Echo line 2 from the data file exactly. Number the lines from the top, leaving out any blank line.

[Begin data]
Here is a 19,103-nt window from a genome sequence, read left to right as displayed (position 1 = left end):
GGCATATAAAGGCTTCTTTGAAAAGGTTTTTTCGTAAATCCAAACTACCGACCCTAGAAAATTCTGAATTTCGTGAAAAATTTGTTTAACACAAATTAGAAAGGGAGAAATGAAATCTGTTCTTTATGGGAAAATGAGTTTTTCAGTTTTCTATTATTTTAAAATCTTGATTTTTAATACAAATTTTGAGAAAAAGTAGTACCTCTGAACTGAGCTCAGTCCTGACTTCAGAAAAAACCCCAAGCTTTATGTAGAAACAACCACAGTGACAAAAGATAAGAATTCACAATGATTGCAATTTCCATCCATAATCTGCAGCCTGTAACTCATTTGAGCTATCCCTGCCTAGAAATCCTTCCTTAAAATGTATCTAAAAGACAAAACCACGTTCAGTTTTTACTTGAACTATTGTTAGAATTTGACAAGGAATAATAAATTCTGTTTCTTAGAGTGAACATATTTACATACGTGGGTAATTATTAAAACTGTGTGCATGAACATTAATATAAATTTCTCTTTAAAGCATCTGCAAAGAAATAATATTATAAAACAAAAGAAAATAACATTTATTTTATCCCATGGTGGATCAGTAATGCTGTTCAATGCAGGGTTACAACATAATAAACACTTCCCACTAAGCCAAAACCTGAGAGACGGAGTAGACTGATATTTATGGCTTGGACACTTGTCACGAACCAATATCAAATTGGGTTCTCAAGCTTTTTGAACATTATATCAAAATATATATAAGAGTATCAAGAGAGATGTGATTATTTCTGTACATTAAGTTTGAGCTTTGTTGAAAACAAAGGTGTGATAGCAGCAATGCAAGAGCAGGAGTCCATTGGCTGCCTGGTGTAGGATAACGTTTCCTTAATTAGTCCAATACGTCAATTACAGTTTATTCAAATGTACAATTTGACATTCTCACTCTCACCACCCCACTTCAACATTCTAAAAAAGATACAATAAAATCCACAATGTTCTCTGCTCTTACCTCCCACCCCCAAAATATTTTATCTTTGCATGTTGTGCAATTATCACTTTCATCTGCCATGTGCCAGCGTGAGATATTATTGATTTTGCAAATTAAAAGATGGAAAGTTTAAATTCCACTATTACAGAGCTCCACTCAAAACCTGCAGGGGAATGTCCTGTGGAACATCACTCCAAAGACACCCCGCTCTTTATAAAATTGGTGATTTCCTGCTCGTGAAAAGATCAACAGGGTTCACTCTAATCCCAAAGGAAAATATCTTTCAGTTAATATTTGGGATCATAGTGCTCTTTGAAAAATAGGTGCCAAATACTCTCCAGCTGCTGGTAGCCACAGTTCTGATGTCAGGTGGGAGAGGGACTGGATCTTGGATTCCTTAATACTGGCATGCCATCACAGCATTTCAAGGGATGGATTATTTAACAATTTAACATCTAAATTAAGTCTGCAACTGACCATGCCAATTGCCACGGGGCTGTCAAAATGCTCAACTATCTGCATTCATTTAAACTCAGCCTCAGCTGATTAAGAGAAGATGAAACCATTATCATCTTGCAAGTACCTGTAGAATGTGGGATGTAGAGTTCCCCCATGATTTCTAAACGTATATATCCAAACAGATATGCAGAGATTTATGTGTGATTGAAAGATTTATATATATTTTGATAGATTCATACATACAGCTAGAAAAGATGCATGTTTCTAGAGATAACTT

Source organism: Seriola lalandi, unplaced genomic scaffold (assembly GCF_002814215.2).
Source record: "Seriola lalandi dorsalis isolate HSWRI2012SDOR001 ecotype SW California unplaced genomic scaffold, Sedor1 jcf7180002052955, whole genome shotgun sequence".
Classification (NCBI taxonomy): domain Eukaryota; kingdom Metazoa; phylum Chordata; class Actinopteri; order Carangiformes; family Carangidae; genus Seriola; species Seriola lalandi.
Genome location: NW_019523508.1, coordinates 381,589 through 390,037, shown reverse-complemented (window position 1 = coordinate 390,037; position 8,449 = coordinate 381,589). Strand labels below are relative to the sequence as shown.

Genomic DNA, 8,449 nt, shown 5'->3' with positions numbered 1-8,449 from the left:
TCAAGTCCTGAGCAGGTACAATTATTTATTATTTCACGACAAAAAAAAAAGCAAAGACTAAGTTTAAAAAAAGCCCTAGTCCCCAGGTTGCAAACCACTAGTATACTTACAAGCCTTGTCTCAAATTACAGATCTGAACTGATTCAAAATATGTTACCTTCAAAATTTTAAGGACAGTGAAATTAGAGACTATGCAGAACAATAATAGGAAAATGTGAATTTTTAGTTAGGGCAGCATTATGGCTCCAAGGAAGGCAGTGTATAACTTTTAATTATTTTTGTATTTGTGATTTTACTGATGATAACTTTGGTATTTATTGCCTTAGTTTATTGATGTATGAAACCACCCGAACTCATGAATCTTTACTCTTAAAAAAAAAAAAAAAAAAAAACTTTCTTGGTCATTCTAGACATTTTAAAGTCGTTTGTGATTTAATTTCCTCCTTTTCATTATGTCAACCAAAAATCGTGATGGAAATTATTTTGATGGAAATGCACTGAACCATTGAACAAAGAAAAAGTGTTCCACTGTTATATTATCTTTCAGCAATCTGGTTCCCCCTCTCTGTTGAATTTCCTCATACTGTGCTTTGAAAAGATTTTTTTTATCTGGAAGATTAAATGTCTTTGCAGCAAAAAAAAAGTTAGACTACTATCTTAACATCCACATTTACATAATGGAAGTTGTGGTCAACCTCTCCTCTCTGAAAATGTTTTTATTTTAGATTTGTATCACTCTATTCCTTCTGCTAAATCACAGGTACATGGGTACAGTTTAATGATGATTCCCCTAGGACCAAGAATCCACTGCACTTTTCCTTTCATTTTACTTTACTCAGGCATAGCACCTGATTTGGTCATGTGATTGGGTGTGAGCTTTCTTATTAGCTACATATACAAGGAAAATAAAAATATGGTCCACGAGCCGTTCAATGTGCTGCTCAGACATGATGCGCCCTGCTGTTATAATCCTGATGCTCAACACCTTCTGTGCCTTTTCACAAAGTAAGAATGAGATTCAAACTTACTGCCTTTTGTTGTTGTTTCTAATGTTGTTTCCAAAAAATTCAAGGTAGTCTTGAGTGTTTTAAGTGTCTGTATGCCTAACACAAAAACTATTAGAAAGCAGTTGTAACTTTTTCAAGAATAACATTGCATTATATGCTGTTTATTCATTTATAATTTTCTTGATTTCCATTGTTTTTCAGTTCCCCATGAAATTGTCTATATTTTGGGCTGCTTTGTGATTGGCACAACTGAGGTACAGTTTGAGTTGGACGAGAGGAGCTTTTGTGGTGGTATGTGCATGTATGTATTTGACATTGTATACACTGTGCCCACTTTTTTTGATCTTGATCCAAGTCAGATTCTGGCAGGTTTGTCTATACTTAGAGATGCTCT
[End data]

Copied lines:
GGCATATAAAGGCTTCTTTGAAAAGGTTTTTTCGTAAATCCAAACTACCGACCCTAGAAAATTCTGAATTTCGTGAAAAATTTGTTTAACACAAATTAGAAAGGGAGAAATGAAATCTGTTCTTTATGGGAAAATGAGTTTTTCAGTTTTCTATTATTTTAAAATCTTGATTTTTAATACAAATTTTGAGAAAAAGTAGTACCTCTGAACTGAGCTCAGTCCTGACTTCAGAAAAAACCCCAAGCTTTATGTAGAAACAACCACAGTGACAAAAGATAAGAATTCACAATGATTGCAATTTCCATCCATAATCTGCAGCCTGTAACTCATTTGAGCTATCCCTGCCTAGAAATCCTTCCTTAAAATGTATCTAAAAGACAAAACCACGTTCAGTTTTTACTTGAACTATTGTTAGAATTTGACAAGGAATAATAAATTCTGTTTCTTAGAGTGAACATATTTACATACGTGGGTAATTATTAAAACTGTGTGCATGAACATTAATATAAATTTCTCTTTAAAGCATCTGCAAAGAAATAATATTATAAAACAAAAGAAAATAACATTTATTTTATCCCATGGTGGATCAGTAATGCTGTTCAATGCAGGGTTACAACATAATAAACACTTCCCACTAAGCCAAAACCTGAGAGACGGAGTAGACTGATATTTATGGCTTGGACACTTGTCACGAACCAATATCAAATTGGGTTCTCAAGCTTTTTGAACATTATATCAAAATATATATAAGAGTATCAAGAGAGATGTGATTATTTCTGTACATTAAGTTTGAGCTTTGTTGAAAACAAAGGTGTGATAGCAGCAATGCAAGAGCAGGAGTCCATTGGCTGCCTGGTGTAGGATAACGTTTCCTTAATTAGTCCAATACGTCAATTACAGTTTATTCAAATGTACAATTTGACATTCTCACTCTCACCACCCCACTTCAACATTCTAAAAAAGATACAATAAAATCCACAATGTTCTCTGCTCTTACCTCCCACCCCCAAAATATTTTATCTTTGCATGTTGTGCAATTATCACTTTCATCTGCCATGTGCCAGCGTGAGATATTATTGATTTTGCAAATTAAAAGATGGAAAGTTTAAATTCCACTATTACAGAGCTCCACTCAAAACCTGCAGGGGAATGTCCTGTGGAACATCACTCCAAAGACACCCCGCTCTTTATAAAATTGGTGATTTCCTGCTCGTGAAAAGATCAACAGGGTTCACTCTAATCCCAAAGGAAAATATCTTTCAGTTAATATTTGGGATCATAGTGCTCTTTGAAAAATAGGTGCCAAATACTCTCCAGCTGCTGGTAGCCACAGTTCTGATGTCAGGTGGGAGAGGGACTGGATCTTGGATTCCTTAATACTGGCATGCCATCACAGCATTTCAAGGGATGGATTATTTAACAATTTAACATCTAAATTAAGTCTGCAACTGACCATGCCAATTGCCACGGGGCTGTCAAAATGCTCAACTATCTGCATTCATTTAAACTCAGCCTCAGCTGATTAAGAGAAGATGAAACCATTATCATCTTGCAAGTACCTGTAGAATGTGGGATGTAGAGTTCCCCCATGATTTCTAAACGTATATATCCAAACAGATATGCAGAGATTTATGTGTGATTGAAAGATTTATATATATTTTGATAGATTCATACATACAGCTAGAAAAGATGCATGTTTCTAGAGATAACTT